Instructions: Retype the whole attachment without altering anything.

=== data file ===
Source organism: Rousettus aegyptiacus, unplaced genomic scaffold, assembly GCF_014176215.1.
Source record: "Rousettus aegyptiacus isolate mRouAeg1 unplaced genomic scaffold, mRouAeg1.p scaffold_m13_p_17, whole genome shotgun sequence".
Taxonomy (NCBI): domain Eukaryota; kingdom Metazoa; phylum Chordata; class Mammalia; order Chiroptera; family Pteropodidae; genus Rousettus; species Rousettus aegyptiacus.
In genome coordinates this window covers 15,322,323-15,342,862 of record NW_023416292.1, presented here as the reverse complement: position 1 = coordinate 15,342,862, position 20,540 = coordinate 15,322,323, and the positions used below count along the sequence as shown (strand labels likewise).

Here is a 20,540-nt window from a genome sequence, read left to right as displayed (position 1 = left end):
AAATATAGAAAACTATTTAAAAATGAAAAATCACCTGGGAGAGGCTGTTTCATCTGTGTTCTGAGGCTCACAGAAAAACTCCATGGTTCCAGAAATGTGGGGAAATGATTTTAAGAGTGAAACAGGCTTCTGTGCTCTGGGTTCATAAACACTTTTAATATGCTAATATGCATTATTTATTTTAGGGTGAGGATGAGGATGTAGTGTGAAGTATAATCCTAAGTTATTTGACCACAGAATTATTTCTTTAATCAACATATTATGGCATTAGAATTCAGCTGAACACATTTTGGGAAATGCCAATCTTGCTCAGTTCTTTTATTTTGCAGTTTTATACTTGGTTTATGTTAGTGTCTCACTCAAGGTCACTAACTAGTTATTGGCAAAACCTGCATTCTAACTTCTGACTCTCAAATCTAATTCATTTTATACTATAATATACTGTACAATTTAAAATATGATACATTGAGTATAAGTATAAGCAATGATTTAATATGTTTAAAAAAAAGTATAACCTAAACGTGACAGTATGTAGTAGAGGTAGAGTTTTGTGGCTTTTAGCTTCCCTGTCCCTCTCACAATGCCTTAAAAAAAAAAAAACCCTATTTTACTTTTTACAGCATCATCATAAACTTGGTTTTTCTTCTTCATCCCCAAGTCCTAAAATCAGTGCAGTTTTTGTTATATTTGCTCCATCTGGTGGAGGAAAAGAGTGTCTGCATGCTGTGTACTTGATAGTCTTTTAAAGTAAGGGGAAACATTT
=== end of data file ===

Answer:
Source organism: Rousettus aegyptiacus, unplaced genomic scaffold, assembly GCF_014176215.1.
Source record: "Rousettus aegyptiacus isolate mRouAeg1 unplaced genomic scaffold, mRouAeg1.p scaffold_m13_p_17, whole genome shotgun sequence".
Taxonomy (NCBI): domain Eukaryota; kingdom Metazoa; phylum Chordata; class Mammalia; order Chiroptera; family Pteropodidae; genus Rousettus; species Rousettus aegyptiacus.
In genome coordinates this window covers 15,322,323-15,342,862 of record NW_023416292.1, presented here as the reverse complement: position 1 = coordinate 15,342,862, position 20,540 = coordinate 15,322,323, and the positions used below count along the sequence as shown (strand labels likewise).

Here is a 20,540-nt window from a genome sequence, read left to right as displayed (position 1 = left end):
AAATATAGAAAACTATTTAAAAATGAAAAATCACCTGGGAGAGGCTGTTTCATCTGTGTTCTGAGGCTCACAGAAAAACTCCATGGTTCCAGAAATGTGGGGAAATGATTTTAAGAGTGAAACAGGCTTCTGTGCTCTGGGTTCATAAACACTTTTAATATGCTAATATGCATTATTTATTTTAGGGTGAGGATGAGGATGTAGTGTGAAGTATAATCCTAAGTTATTTGACCACAGAATTATTTCTTTAATCAACATATTATGGCATTAGAATTCAGCTGAACACATTTTGGGAAATGCCAATCTTGCTCAGTTCTTTTATTTTGCAGTTTTATACTTGGTTTATGTTAGTGTCTCACTCAAGGTCACTAACTAGTTATTGGCAAAACCTGCATTCTAACTTCTGACTCTCAAATCTAATTCATTTTATACTATAATATACTGTACAATTTAAAATATGATACATTGAGTATAAGTATAAGCAATGATTTAATATGTTTAAAAAAAAGTATAACCTAAACGTGACAGTATGTAGTAGAGGTAGAGTTTTGTGGCTTTTAGCTTCCCTGTCCCTCTCACAATGCCTTAAAAAAAAAAAAACCCTATTTTACTTTTTACAGCATCATCATAAACTTGGTTTTTCTTCTTCATCCCCAAGTCCTAAAATCAGTGCAGTTTTTGTTATATTTGCTCCATCTGGTGGAGGAAAAGAGTGTCTGCATGCTGTGTACTTGATAGTCTTTTAAAGTAAGGGGAAACATTT